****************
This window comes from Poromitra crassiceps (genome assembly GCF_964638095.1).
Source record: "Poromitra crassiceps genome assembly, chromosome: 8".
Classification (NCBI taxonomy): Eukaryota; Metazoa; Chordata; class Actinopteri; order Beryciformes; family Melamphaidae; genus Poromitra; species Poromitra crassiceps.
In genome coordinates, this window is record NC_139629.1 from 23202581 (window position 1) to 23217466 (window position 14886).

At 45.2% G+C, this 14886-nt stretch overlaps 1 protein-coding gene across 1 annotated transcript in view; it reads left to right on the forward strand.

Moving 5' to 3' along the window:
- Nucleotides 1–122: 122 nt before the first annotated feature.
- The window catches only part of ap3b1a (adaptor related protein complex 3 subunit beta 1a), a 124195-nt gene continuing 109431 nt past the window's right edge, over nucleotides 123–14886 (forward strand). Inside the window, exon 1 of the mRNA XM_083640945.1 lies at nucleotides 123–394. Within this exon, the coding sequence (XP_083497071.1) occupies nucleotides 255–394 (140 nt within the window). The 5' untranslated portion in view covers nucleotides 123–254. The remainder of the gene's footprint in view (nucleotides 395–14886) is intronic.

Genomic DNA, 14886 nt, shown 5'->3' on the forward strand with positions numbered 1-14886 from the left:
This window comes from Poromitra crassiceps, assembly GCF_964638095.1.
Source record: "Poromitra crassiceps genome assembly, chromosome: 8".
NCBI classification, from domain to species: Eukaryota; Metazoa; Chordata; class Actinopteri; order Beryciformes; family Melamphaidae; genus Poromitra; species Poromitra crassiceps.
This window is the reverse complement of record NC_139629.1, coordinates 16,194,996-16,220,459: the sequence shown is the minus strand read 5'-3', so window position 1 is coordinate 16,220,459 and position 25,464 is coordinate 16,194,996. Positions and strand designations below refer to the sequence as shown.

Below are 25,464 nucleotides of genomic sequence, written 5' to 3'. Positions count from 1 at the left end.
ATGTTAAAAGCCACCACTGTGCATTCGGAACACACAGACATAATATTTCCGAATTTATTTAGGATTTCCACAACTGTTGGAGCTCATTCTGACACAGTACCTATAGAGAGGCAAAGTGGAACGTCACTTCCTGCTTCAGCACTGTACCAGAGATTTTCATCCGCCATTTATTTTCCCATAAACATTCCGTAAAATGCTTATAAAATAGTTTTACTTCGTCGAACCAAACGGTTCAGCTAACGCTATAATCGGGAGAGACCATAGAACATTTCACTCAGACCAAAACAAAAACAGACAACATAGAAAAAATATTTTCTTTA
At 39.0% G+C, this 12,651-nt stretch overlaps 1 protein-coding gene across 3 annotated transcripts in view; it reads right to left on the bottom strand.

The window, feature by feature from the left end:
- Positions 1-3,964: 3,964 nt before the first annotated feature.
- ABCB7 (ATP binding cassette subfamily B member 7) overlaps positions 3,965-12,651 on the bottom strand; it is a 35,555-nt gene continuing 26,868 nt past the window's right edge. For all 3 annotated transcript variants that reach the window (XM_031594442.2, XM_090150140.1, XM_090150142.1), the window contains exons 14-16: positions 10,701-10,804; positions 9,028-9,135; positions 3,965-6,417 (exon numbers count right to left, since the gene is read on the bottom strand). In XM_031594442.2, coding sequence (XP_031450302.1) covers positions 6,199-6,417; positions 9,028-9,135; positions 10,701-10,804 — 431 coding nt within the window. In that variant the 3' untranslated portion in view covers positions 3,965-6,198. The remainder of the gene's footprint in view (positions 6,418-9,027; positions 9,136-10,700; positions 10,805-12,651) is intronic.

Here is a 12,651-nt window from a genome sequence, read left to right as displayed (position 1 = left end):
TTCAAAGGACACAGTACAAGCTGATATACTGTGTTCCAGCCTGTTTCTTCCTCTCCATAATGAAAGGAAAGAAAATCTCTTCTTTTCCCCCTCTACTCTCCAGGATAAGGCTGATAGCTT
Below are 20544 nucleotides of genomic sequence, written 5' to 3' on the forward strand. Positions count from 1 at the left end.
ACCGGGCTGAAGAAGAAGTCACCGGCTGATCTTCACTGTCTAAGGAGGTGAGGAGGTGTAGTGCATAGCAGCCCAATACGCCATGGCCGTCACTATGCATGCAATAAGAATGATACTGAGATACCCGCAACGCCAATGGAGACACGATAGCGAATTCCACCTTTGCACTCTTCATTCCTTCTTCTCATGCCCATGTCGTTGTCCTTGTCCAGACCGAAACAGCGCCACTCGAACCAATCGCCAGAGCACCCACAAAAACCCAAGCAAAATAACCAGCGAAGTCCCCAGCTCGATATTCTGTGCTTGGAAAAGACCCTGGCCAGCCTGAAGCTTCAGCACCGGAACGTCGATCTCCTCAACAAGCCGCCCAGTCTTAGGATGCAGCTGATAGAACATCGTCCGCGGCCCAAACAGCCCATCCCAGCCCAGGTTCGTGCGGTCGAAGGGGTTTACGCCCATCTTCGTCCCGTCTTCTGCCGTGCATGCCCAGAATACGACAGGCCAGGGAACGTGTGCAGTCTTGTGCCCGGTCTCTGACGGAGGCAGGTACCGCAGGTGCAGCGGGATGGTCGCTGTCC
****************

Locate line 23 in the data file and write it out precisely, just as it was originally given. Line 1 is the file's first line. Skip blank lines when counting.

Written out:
ACCGGGCTGAAGAAGAAGTCACCGGCTGATCTTCACTGTCTAAGGAGGTGAGGAGGTGTAGTGCATAGCAGCCCAATACGCCATGGCCGTCACTATGCATGCAATAAGAATGATACTGAGATACCCGCAACGCCAATGGAGACACGATAGCGAATTCCACCTTTGCACTCTTCATTCCTTCTTCTCATGCCCATGTCGTTGTCCTTGTCCAGACCGAAACAGCGCCACTCGAACCAATCGCCAGAGCACCCACAAAAACCCAAGCAAAATAACCAGCGAAGTCCCCAGCTCGATATTCTGTGCTTGGAAAAGACCCTGGCCAGCCTGAAGCTTCAGCACCGGAACGTCGATCTCCTCAACAAGCCGCCCAGTCTTAGGATGCAGCTGATAGAACATCGTCCGCGGCCCAAACAGCCCATCCCAGCCCAGGTTCGTGCGGTCGAAGGGGTTTACGCCCATCTTCGTCCCGTCTTCTGCCGTGCATGCCCAGAATACGACAGGCCAGGGAACGTGTGCAGTCTTGTGCCCGGTCTCTGACGGAGGCAGGTACCGCAGGTGCAGCGGGATGGTCGCTGTCC